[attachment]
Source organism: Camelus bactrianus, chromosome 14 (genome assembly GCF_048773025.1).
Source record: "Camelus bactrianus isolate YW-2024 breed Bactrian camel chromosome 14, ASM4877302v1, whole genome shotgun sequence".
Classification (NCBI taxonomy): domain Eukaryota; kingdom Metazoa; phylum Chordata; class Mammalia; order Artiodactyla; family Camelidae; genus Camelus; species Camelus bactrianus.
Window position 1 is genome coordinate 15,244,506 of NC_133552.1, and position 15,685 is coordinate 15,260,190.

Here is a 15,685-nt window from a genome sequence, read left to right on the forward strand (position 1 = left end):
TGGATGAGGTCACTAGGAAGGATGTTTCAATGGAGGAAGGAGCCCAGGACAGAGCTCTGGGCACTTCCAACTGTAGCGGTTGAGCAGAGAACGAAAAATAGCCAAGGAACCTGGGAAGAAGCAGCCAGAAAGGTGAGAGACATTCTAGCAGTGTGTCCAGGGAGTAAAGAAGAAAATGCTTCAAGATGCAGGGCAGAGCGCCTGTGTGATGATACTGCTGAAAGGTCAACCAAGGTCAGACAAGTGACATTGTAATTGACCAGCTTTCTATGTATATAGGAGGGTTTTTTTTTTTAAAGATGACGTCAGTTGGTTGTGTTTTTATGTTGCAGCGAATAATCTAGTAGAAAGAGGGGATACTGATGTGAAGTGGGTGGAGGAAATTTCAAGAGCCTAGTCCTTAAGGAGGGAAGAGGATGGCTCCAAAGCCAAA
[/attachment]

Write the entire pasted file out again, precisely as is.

Source organism: Camelus bactrianus, chromosome 14 (genome assembly GCF_048773025.1).
Source record: "Camelus bactrianus isolate YW-2024 breed Bactrian camel chromosome 14, ASM4877302v1, whole genome shotgun sequence".
Classification (NCBI taxonomy): domain Eukaryota; kingdom Metazoa; phylum Chordata; class Mammalia; order Artiodactyla; family Camelidae; genus Camelus; species Camelus bactrianus.
Window position 1 is genome coordinate 15,244,506 of NC_133552.1, and position 15,685 is coordinate 15,260,190.

Here is a 15,685-nt window from a genome sequence, read left to right on the forward strand (position 1 = left end):
TGGATGAGGTCACTAGGAAGGATGTTTCAATGGAGGAAGGAGCCCAGGACAGAGCTCTGGGCACTTCCAACTGTAGCGGTTGAGCAGAGAACGAAAAATAGCCAAGGAACCTGGGAAGAAGCAGCCAGAAAGGTGAGAGACATTCTAGCAGTGTGTCCAGGGAGTAAAGAAGAAAATGCTTCAAGATGCAGGGCAGAGCGCCTGTGTGATGATACTGCTGAAAGGTCAACCAAGGTCAGACAAGTGACATTGTAATTGACCAGCTTTCTATGTATATAGGAGGGTTTTTTTTTTTAAAGATGACGTCAGTTGGTTGTGTTTTTATGTTGCAGCGAATAATCTAGTAGAAAGAGGGGATACTGATGTGAAGTGGGTGGAGGAAATTTCAAGAGCCTAGTCCTTAAGGAGGGAAGAGGATGGCTCCAAAGCCAAA